Before turning my attention almost exclusively to golf courses I had earned national awards and recognition for my fine art landscape photography.  That makes my approach unique among golf course photographers because I bring an extensive fine art background with me every time I photograph a course.  Like all successful artists, my attention to the smallest of details -- as well as to the major considerations of light, balance, composition, framing, texture, perspective, and rhythm -- is meticulous.  You might not notice those details consciously, but most people can readily see that my work is far different from that of most of my competitors.  That difference is in the details.

Largely because of that attention to detail, the owners of two of last year's three "Best New Courses" selections (Best New Private Course, Awarii Dunes in Nebraska, and Best New Public Course, Firekeeper in Kansas) selected me to do their initial photography.  Other recent commissions include the 2013 BMW Championship at Conway Farms in Illinois.  Limited-edition print commissions have included the 2008 USGA Mid-Amateur Tournament; a special print for the 2008 USGA Women's Amateur; a limited edition print for the 2006 Shivas Irons Society weekend at Erin Hills, the Women's Senior Golf Tour's inaugural event in 2001, the Straits Course at Whistling Straits, the Grand Opening of Horseshoe Bay Golf Club in Door County, WI, the 1999 PGA Club Players' Championship, and a framed double limited-edition print for the 1997 US Amateur Championship at Cog Hill GC in Le Mont, IL.  I was also commissioned to produce a lithograph for the 1998 US Women's Open and the first three "Great Golf Holes of Wisconsin" calendars.  In 2001 my work was featured in the Wisconsin State Golf Association's "Playing Through," a coffee table book celebration of the WSGA's first 100 years.  Publishing credits include LINKS Magazine, GOLF Magazine, Landscape Architecture, Golf World, Golf Digest, Golf Chicago, Par Excellence, and Wisconsin Golfer magazines, and several limited edition books for the anniversary celebrations of various private golf clubs.  In 1998 I received the award of "Outstanding Achievement in Golf Course Photography" from the International Network of Golf.  My images have been exhibited at the Denver Museum of Modern Art, the Milwaukee Art Museum, and private galleries in Denver, Chicago, Indianapolis, and Milwaukee.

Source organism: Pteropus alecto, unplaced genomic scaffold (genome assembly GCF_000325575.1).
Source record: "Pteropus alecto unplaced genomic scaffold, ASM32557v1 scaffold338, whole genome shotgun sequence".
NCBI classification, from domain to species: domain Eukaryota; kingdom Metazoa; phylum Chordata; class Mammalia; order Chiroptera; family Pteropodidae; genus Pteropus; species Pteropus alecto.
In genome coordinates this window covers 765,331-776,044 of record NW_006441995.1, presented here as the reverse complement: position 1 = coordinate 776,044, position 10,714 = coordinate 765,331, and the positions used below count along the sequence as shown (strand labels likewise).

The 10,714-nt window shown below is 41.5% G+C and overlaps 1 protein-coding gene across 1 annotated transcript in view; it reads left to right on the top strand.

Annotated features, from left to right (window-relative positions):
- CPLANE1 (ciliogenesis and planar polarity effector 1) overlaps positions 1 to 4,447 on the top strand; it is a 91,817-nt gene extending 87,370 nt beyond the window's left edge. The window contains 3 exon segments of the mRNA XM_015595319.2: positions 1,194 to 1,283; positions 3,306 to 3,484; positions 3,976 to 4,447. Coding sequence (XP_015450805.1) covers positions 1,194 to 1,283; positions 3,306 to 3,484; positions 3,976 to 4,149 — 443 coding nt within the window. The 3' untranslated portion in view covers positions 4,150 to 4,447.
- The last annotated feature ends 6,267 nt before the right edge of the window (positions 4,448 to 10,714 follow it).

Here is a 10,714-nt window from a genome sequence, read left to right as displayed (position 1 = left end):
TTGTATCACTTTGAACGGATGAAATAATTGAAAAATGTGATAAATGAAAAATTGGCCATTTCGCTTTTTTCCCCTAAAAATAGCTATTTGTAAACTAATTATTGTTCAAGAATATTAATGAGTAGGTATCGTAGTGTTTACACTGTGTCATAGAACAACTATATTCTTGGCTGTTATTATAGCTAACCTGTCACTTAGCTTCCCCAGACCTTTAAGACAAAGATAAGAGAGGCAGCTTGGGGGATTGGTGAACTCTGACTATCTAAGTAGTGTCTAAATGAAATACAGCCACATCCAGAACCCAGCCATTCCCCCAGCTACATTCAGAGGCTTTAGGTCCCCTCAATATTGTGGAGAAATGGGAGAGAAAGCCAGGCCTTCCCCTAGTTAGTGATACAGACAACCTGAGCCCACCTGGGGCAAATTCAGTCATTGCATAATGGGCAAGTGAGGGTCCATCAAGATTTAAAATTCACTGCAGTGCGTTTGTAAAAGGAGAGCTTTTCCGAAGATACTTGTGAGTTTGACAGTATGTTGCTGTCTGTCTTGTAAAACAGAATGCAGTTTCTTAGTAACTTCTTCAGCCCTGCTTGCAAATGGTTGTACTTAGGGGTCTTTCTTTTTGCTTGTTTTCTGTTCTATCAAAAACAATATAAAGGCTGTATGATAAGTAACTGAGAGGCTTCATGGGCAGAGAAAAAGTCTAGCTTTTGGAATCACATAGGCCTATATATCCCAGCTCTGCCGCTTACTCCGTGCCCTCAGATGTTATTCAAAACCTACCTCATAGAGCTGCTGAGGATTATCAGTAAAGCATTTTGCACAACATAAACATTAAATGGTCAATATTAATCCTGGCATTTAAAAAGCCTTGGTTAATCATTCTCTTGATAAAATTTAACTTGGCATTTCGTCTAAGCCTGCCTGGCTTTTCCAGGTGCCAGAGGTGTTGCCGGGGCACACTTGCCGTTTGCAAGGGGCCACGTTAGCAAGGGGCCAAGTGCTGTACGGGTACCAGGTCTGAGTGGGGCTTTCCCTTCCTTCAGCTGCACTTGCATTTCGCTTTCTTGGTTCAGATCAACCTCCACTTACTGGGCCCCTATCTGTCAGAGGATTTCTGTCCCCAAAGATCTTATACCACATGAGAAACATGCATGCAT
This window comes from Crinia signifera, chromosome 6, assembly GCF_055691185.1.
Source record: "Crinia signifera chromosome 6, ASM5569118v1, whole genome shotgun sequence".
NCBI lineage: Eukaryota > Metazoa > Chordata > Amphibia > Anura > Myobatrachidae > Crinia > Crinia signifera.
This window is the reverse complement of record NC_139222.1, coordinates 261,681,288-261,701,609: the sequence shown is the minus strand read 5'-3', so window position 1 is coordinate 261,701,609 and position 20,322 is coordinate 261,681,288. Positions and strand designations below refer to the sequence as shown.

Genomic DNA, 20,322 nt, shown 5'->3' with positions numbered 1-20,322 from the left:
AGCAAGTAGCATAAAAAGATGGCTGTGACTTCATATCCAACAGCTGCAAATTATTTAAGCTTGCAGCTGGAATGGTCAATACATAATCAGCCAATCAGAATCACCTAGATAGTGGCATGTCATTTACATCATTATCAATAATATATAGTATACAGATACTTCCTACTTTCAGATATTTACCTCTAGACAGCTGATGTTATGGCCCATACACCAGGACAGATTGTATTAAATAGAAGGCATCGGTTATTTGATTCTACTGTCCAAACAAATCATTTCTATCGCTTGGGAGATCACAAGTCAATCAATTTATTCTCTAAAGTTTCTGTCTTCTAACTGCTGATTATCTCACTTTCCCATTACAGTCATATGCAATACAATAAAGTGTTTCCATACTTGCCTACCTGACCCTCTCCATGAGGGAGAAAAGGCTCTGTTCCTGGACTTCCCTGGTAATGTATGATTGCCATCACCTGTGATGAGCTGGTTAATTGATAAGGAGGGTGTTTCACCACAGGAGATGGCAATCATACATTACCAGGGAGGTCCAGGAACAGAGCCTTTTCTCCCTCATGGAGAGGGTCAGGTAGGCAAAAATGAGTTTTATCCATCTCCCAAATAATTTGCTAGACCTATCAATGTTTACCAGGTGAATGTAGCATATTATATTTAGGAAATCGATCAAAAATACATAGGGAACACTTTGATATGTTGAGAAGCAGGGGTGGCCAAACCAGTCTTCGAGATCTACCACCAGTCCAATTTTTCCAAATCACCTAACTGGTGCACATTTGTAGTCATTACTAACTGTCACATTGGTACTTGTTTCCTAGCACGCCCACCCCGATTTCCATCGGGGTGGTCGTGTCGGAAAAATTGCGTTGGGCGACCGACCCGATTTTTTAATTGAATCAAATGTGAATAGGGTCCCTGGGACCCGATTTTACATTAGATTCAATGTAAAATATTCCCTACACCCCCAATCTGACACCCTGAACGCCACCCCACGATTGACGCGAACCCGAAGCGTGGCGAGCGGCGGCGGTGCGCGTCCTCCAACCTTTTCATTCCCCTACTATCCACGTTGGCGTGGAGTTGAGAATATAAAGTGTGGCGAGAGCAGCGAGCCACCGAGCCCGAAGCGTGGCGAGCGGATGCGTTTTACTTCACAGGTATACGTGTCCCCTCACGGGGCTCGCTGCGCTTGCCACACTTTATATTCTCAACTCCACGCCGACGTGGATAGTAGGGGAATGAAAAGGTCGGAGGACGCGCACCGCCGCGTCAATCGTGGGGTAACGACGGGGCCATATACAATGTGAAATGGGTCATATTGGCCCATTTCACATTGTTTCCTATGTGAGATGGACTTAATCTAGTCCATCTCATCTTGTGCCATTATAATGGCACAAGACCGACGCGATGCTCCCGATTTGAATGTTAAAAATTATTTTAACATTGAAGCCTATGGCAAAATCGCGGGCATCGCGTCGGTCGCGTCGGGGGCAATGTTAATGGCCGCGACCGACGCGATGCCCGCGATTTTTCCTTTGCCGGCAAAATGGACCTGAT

In January, 2004 I was retained as the sole photographer for Aspen Golf Worldwide, Inc., a golf course builder whose principles have been involved in the construction of Whistling Straits, The Ocean Course at Kiawah Island, Old Marsh GC, The Dye Preserve, and The Dye Course at Colleton River Plantation, among other world-class courses.